In this study, we examined the prognosis between patients with nodules classified as LR-3 or -4 and those with LR-5 tumors. There was a significant difference in RFS in the comparison of all 64 cases. In particular, for BCLC A, we found that LR-5 had a worse RFS than LR-3 or -4. In contrast, there was no significant difference in OS between LR-3 or -4 and LR-5 stage tumors.
The influence of tumor size might be considered. When determining the LI-RADS classification, if conditions such as arterial enhancement and washout are the same, we will divide by tumor size . Larger tumors may have more vascular invasion of the tumor, and a higher probability of recurrence [14–16]. In addition, with a large tumor, some portions of the tumor that are not visible in the image may not be treatable, which may be related to the treatment results [17, 18]. It is possible that the drug did not reach the interior of the tumor with TACE, or that even if a sufficient safety margin were assumed, RFA did not sufficiently incinerate the tumor. Also, when the tumor has a capsule, the larger the size, the easier it is to infiltrate outside beyond the capsule, and thus the greater likelihood of metastasis [19, 20].
As indicated in Table 4, there were no significant differences in age, gender, or AFP values between patients with LR-3 or -4 and those with LR-5 stage tumors. However, there was a significant difference in PIVKA-II values. There is an association between PIVKA-II values and tumor vascular invasion . LR-5 tumors have high PIVKA-II values, and there might be microvascular invasion that is not visible on the pretreatment image. As a result, we considered that the risk of recurrence was high in our patients with high PIVKA-II values with LR-5 stage tumors.
Regarding the washout, previous reports revealed that washout of hypervascular HCC occurred earlier as the histological grade advanced, the histological architecture got closer to pure trabecular HCC, and hypervascular HCCs with thicker tumor plates showed worse histological grade and earlier washout pattern [22, 23]. Thus, clear washout may indicate an aggressive tumor, such as a moderately to poorly differentiated HCC with thicker tumor plates.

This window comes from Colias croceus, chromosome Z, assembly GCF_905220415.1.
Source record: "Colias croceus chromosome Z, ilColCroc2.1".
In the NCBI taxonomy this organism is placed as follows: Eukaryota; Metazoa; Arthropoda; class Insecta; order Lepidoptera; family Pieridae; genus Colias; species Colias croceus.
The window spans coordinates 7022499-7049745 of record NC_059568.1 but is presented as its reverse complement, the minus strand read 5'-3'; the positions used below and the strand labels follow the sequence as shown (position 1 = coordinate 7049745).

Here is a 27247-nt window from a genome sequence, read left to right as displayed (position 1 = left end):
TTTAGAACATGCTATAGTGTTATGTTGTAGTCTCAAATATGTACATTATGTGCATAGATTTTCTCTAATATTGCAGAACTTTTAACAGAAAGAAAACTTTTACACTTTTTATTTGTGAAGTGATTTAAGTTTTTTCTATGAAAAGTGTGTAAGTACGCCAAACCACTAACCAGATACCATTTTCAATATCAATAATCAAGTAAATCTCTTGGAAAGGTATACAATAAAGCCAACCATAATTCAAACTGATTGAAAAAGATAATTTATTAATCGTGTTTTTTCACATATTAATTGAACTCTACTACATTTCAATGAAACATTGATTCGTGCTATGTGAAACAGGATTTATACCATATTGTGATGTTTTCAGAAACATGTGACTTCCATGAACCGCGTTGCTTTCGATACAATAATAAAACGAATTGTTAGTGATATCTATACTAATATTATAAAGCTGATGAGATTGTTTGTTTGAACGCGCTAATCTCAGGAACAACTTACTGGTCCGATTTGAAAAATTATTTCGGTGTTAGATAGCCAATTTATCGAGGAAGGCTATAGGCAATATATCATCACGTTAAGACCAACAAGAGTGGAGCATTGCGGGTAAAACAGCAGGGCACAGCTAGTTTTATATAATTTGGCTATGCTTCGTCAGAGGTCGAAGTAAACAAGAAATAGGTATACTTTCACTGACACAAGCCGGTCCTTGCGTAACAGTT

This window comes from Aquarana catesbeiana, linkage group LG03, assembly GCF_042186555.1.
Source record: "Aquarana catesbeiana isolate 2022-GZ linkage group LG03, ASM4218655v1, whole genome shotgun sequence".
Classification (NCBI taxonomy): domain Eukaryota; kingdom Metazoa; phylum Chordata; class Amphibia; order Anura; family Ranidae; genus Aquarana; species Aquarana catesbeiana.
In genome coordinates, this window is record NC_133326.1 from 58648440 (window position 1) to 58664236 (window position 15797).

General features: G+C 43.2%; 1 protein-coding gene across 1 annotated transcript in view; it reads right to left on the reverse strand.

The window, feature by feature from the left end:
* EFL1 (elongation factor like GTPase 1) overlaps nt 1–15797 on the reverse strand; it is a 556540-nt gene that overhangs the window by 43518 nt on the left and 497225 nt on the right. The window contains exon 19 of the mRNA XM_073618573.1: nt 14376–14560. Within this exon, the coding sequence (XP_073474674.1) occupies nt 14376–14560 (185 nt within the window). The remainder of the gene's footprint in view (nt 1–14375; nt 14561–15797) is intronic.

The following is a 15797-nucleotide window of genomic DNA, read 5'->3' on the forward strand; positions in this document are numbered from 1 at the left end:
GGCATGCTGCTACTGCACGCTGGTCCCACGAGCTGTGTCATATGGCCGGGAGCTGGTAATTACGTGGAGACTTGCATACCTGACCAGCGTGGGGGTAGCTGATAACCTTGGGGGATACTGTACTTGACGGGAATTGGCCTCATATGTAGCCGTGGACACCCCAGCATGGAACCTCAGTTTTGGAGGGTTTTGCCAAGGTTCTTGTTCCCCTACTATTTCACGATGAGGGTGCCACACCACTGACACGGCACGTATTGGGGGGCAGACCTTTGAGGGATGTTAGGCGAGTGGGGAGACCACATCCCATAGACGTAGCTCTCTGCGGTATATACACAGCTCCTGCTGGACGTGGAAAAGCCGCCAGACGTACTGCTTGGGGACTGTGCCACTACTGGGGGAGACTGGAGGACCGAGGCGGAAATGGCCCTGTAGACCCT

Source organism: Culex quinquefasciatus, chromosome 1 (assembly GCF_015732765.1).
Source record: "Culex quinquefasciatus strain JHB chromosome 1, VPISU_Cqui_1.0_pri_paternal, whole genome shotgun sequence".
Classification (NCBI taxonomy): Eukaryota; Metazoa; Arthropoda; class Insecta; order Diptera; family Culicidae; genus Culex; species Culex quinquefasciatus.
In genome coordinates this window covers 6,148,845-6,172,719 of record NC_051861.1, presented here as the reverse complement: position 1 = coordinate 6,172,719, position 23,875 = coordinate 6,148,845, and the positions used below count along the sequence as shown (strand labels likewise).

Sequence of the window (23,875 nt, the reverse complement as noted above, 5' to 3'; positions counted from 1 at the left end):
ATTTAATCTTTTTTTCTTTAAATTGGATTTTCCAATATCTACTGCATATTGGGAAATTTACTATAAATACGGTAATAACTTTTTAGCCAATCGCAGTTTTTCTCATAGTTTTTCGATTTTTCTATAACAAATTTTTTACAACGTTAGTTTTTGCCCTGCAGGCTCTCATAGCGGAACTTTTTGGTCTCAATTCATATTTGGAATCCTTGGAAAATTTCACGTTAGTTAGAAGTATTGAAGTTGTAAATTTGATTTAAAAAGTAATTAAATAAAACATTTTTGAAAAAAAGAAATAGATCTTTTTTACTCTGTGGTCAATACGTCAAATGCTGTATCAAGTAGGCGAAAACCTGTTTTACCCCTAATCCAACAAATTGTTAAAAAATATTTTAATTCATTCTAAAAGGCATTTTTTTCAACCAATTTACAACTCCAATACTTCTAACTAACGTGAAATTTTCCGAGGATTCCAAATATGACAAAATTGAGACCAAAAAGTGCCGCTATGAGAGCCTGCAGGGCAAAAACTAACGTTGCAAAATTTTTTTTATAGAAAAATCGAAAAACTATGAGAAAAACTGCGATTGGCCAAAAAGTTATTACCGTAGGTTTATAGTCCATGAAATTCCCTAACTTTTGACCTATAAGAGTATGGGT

In contrast, there was no significant difference in OS. One of the possible reasons for this is that HCC can show multicentric development [24, 25]. Even if a tumor was treated completely, new HCC, not intrahepatic metastasis, can develop elsewhere in the liver, which significantly influences survival. Unfortunately, in many cases it is difficult to tell the difference between intrahepatic metastasis from the original tumor and a newly developed tumor. Other possible factors that affected patients’ prognosis included worsening liver function and cirrhosis, and these effects may have been greater than the tumor aggressiveness itself .
In this study, there was no significant difference between LR-3 or -4 and LR-5 in the BCLC 0 group. In the very early stage of HCC, if a tumor is well treated, the subsequent prognosis may depend on the likelihood of developing another HCC in the liver, or on the deterioration of underlying liver function . There may have been cases in which recurrence unrelated to the primarily treated tumor occurred.
This study had several limitations: (1) It was a retrospective study and selection bias which could have affected the results might therefore exist. (2) Data were collected from a single center, and samples from multiple regions were required for further validation. If we could have collected more cases, we would have been able to investigate in more detail. (3) Two anticancer drugs were used during TACE. There was no significant difference observed due to the difference in anticancer drugs, but the accuracy of the study might have been improved if comparisons could have been made under the same drug conditions . (4) Patients with BCLC 0 or A might be good surgical candidates; however, our hospital traditionally favored less invasive therapy such as TACE-RFA. Thus, patients who were eligible for surgery may have been included .
The LI-RADS classification is a classification of certainly, which is a tool for classifying images according to their major characteristics. Detailed tumor characteristics such as degree of differentiation are not included, and may be classified using other algorithms. Examining the LI-RADS classification by adding more detailed features of the tumor can provide a more detailed prognosis. It has also been reported that the combination of MRI diffusion-weighted image analysis and LI-RADS can improve confidence . In the future, by combining LIRADS with various factors, we will find it easier to predict the prognosis.
In conclusion, tumors categorized as LR-5 have a worse RFS than those classified as LR-3 or -4, especially in BCLC A. LI-RADS, originally created for use at the radiologist’s discretion in diagnosis, can predict patient prognosis. Tumors classified as LR-5 by LI-RADS require more attention to the patient’s course than tumors of other classifications.